In the post-Weinstein moment, Woody Allen is something of an anomaly. His adopted daughter Dylan Farrow has publicly restated her decades-old accusation that Allen sexually assaulted her when she was seven years old; in 2016, Allen’s son Ronan Farrow, whose deeply reported stories in the New Yorker on the allegations against Weinstein and Weinstein’s attempts to silence his accusers became a foundation of the #MeToo movement, published an editorial supporting his sister’s account and calling for the movie industry to hold Allen accountable.
Yet Allen has remained largely unscathed. “Wonder Wheel,” his latest film, was neither delayed in its release nor yanked from distribution. Its stars have been asked about their response to the accusations against Allen, yet he himself hasn’t been hauled out for a public accounting.
Until, in an unusual way, now. In a January 4 op-ed for The Washington Post, freelance writer Richard Morgan detailed what he found in Allen’s archives, the expanding collection of which has been housed at Princeton University since Allen made an initial donation of papers in 1980. Morgan claims to be the only person who has as yet read them “from cover to cover.” The contents, as Morgan quotes them, are exactly what anyone who has seen Allen’s films, followed the saga of his marriage to Soon-Yi Previn, the now-estranged stepdaughter of his former girlfriend Mia Farrow, or noted Dylan Farrow’s accusations might have expected: Riddled by an obsession with adolescent girls and relentless in depicting women as, first and foremost, sexual objects.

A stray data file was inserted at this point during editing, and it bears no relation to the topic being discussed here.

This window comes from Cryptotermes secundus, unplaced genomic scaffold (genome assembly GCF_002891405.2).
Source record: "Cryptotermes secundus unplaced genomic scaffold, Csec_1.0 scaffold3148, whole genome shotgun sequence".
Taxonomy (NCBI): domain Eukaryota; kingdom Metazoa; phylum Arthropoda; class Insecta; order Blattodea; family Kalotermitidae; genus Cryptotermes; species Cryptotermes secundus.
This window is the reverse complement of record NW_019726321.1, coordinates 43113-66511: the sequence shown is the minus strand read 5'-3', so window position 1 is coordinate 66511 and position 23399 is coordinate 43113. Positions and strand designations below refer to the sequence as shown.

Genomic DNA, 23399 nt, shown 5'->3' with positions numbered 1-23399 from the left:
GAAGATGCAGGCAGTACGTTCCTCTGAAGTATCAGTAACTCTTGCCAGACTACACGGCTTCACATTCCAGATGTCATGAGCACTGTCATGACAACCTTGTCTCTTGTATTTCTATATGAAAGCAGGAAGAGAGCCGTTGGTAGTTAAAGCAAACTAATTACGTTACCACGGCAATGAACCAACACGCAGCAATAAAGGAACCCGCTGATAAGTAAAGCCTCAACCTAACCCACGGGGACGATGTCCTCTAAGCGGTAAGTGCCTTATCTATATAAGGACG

“There’s the 16-year-old in an unmade television pitch described as ‘a flashy sexy blonde in a flaming red low cut evening gown with a long slit up the side,’” Morgan writes:
“There’s the 17-year-old girl in another short story, ‘Consider Kaplan,’ whose 53-year-old neighbor falls in love with her as the two share a silent, one-floor-long elevator ride in their Park Avenue co-op. There’s the female college student in ‘Rainy Day’ who ‘should not be 20 or 21, sounds more like 18 — or even 17 — but 18 seems better.’ That script includes a male college student but gives no description of his age. Another of Allen’s male characters, in a draft of a 1977 New Yorker story called “The Kugelmass Episode,” is a 45-year-old fascinated by ‘coeds’ at City College of New York. In the margin next to this character’s dialogue, Allen wrote, then crossed out, ‘c’est moi’ — it’s me.”
Should any of this damn Allen? His thoughts, as relayed by Morgan, are fairly clear expressions of fairly creepy character flaws. Given that he faces allegations of a heinous sexual crime against a child, they’re also evidence that Allen has historically fetishized and celebrated the sexual gaze of older men towards girls. One could argue that someone’s private thoughts should not be held against them in the court of public opinion, but, remarkably, these aren’t Allen’s private thoughts. He felt fully comfortable leaving these documents to be seen by any researcher who felt the desire to peruse them.